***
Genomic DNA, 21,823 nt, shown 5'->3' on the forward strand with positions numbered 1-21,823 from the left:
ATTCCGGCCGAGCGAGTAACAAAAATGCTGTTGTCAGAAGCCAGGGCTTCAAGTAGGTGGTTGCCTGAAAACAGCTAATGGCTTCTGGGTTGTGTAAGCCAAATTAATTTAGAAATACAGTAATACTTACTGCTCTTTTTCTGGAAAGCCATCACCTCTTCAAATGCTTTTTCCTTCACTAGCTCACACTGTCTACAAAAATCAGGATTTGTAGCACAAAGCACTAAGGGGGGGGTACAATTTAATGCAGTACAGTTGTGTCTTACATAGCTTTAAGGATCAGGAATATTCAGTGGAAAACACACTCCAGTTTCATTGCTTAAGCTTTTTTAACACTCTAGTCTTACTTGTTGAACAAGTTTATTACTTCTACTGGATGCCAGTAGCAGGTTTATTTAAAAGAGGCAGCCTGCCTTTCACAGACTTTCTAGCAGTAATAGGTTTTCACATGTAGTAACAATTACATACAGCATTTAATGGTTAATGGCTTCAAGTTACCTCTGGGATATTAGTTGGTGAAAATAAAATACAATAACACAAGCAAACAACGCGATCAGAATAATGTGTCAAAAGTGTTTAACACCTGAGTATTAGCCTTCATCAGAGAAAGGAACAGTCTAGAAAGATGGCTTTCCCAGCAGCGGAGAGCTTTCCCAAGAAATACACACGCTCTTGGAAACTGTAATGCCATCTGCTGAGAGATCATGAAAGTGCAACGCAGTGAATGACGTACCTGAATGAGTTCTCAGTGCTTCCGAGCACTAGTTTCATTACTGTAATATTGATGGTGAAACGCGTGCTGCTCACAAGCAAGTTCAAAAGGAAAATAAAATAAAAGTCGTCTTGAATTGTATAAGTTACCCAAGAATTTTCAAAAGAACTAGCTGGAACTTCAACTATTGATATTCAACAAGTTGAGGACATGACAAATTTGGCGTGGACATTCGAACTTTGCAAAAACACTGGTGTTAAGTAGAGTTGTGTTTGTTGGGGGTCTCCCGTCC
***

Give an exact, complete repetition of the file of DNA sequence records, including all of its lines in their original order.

Genomic DNA, 21,823 nt, shown 5'->3' on the forward strand with positions numbered 1-21,823 from the left:
ATTCCGGCCGAGCGAGTAACAAAAATGCTGTTGTCAGAAGCCAGGGCTTCAAGTAGGTGGTTGCCTGAAAACAGCTAATGGCTTCTGGGTTGTGTAAGCCAAATTAATTTAGAAATACAGTAATACTTACTGCTCTTTTTCTGGAAAGCCATCACCTCTTCAAATGCTTTTTCCTTCACTAGCTCACACTGTCTACAAAAATCAGGATTTGTAGCACAAAGCACTAAGGGGGGGGTACAATTTAATGCAGTACAGTTGTGTCTTACATAGCTTTAAGGATCAGGAATATTCAGTGGAAAACACACTCCAGTTTCATTGCTTAAGCTTTTTTAACACTCTAGTCTTACTTGTTGAACAAGTTTATTACTTCTACTGGATGCCAGTAGCAGGTTTATTTAAAAGAGGCAGCCTGCCTTTCACAGACTTTCTAGCAGTAATAGGTTTTCACATGTAGTAACAATTACATACAGCATTTAATGGTTAATGGCTTCAAGTTACCTCTGGGATATTAGTTGGTGAAAATAAAATACAATAACACAAGCAAACAACGCGATCAGAATAATGTGTCAAAAGTGTTTAACACCTGAGTATTAGCCTTCATCAGAGAAAGGAACAGTCTAGAAAGATGGCTTTCCCAGCAGCGGAGAGCTTTCCCAAGAAATACACACGCTCTTGGAAACTGTAATGCCATCTGCTGAGAGATCATGAAAGTGCAACGCAGTGAATGACGTACCTGAATGAGTTCTCAGTGCTTCCGAGCACTAGTTTCATTACTGTAATATTGATGGTGAAACGCGTGCTGCTCACAAGCAAGTTCAAAAGGAAAATAAAATAAAAGTCGTCTTGAATTGTATAAGTTACCCAAGAATTTTCAAAAGAACTAGCTGGAACTTCAACTATTGATATTCAACAAGTTGAGGACATGACAAATTTGGCGTGGACATTCGAACTTTGCAAAAACACTGGTGTTAAGTAGAGTTGTGTTTGTTGGGGGTCTCCCGTCC